What travel trends are you currently seeing into Africa?
More upmarket travel, a lot more multi-generational travel and we’re also seeing a big increase in experiential travel.
We’re finding that more people are coming to us because there’s a huge amount of confusion with all these “deals” from online companies. Once consumers understand that what they’re actually getting is different to what is being advertised, they come to us for expert guidance.
If people don’t travel with you, they’re not getting the best possible experience?
We are true specialists. I would rate our knowledge bank better than any other operator, simply because every single one of my staff only deals with Africa and they all have enormous onground experience.
Probably the greatest asset the company has got is the team.
What is your point of difference?
Attention to detail, over delivering on expectations and understanding what the guest wants to see. It’s not about lodges, it is about experiences. We’re an Australian-owned company with more than 50 years in the industry.
So as the African specialist, what off the beaten track experiences can you recommend?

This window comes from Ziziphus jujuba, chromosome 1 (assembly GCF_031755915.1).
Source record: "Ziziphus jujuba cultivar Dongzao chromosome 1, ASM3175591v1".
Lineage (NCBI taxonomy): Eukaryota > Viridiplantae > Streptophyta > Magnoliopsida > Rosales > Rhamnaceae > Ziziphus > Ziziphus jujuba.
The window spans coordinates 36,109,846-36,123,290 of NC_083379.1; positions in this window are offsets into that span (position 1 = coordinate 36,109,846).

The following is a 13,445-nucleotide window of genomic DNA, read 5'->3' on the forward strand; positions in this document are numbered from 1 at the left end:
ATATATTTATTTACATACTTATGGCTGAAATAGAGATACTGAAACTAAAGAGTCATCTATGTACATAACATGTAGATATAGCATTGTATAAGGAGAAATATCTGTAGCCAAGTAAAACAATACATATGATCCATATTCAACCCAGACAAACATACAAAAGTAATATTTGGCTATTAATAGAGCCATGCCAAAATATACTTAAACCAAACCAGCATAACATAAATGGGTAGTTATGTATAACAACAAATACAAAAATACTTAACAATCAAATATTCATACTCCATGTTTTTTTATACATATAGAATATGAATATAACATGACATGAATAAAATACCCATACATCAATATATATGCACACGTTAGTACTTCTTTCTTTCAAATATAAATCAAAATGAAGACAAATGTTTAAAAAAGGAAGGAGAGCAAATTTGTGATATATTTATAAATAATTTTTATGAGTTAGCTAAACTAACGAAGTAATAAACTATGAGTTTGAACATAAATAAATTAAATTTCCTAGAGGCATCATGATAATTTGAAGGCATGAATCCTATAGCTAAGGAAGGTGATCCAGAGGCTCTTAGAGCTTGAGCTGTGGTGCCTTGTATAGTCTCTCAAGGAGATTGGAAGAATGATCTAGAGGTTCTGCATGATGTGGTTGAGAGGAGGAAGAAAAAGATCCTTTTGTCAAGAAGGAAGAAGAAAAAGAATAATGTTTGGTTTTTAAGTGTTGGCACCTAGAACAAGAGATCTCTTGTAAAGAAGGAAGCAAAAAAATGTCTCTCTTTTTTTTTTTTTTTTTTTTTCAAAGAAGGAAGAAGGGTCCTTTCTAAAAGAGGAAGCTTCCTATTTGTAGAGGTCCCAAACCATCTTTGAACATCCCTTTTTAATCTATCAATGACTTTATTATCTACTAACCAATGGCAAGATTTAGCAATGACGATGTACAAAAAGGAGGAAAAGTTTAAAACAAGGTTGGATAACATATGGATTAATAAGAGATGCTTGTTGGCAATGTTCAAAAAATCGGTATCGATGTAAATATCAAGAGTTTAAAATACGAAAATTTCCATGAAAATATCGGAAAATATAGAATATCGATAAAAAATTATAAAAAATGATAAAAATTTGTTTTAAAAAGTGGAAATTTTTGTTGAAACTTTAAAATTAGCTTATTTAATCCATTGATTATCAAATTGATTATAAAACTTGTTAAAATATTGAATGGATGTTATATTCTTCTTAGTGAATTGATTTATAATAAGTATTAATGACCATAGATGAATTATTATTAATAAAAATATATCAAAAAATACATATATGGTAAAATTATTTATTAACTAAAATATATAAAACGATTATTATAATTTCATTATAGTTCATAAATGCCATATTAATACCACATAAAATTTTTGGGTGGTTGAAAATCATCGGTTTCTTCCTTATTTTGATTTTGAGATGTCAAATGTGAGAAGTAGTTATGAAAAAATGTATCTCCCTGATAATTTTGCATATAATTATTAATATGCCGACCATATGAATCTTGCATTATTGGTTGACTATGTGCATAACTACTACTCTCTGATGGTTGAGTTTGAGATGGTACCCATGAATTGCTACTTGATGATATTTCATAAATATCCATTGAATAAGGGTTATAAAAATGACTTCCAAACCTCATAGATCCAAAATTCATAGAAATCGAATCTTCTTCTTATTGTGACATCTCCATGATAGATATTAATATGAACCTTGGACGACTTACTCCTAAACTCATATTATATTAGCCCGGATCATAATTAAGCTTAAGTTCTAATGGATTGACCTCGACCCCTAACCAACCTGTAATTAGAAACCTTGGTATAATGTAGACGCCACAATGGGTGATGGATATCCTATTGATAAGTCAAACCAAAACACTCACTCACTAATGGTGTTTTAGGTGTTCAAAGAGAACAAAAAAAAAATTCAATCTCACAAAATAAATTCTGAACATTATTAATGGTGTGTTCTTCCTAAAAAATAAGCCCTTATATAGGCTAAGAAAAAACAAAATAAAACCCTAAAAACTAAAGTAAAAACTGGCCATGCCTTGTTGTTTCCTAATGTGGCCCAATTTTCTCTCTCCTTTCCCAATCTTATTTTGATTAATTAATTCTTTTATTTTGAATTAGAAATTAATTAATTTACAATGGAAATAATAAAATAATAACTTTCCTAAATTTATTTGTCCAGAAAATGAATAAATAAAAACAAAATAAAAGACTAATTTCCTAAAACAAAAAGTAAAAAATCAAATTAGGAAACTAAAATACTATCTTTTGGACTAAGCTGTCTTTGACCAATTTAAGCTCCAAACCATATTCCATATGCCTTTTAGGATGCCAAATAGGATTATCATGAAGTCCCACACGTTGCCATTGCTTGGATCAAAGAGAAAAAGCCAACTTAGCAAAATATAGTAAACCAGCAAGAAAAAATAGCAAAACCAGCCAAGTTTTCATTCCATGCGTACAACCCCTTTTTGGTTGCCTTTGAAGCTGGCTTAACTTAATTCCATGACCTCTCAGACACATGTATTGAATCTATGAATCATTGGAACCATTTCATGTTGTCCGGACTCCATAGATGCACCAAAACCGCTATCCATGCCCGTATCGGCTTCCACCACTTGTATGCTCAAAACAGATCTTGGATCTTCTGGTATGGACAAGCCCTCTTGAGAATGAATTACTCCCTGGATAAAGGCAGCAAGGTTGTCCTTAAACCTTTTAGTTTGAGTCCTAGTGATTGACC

Southern Tanzania and places like the Selous Game Reserve, Ruaha National Park, Katavi National Park and chimp trekking in the Mahale Mountains. I’ve guided through these places manytimes and they are all amazing areas.
I take walking safaris in some of the bush camps in the South Luangwa NP in Zambia and we offer even more remoteexperiences, like walking with the Masai in Loita Hills in Kenya. We also offer great travel experiences to places like Ethiopia and Ghana.
You mentioned experiential travel earlier. This seems to be the trend in travel right now.
We support four villages in Africa and I’m also a director of Women for Women in Africa, which is a charity taking kids out of the largest slum in Africa, called Kibera in Nairobi. So there are a lot of opportunities for people to get immersed in experiential travel and community involvement in Africa.
We are involved with a variety of initiatives saving and protecting wildlife including Rhinos Without Borders and Cause An Uproar. There are a lot of projects we are involved with and it continues to be among our top priorities to put back into the places we visit, as it has been for more than 20 years.
Can you give us the scoop on anything new coming up?
I spend a lot of time visiting new areas and developments. We are starting to see Africa almost dividing into two, it’s either ultra-luxury or more traditional. Lodges are going back to where they were 10 years ago when they were a lot less expensive and there’s a growing demand for that.
The future will be visitors getting involved in communities and we are also seeing a big growth in walking, cycling and horse-back riding safaris, as well as multi-generational travel.
The feedback we get from grandparents is that they want their grandkids to get out there and actually see the real world and what real life is about – and Africa is the perfect place for that. It’s life-changing for them.
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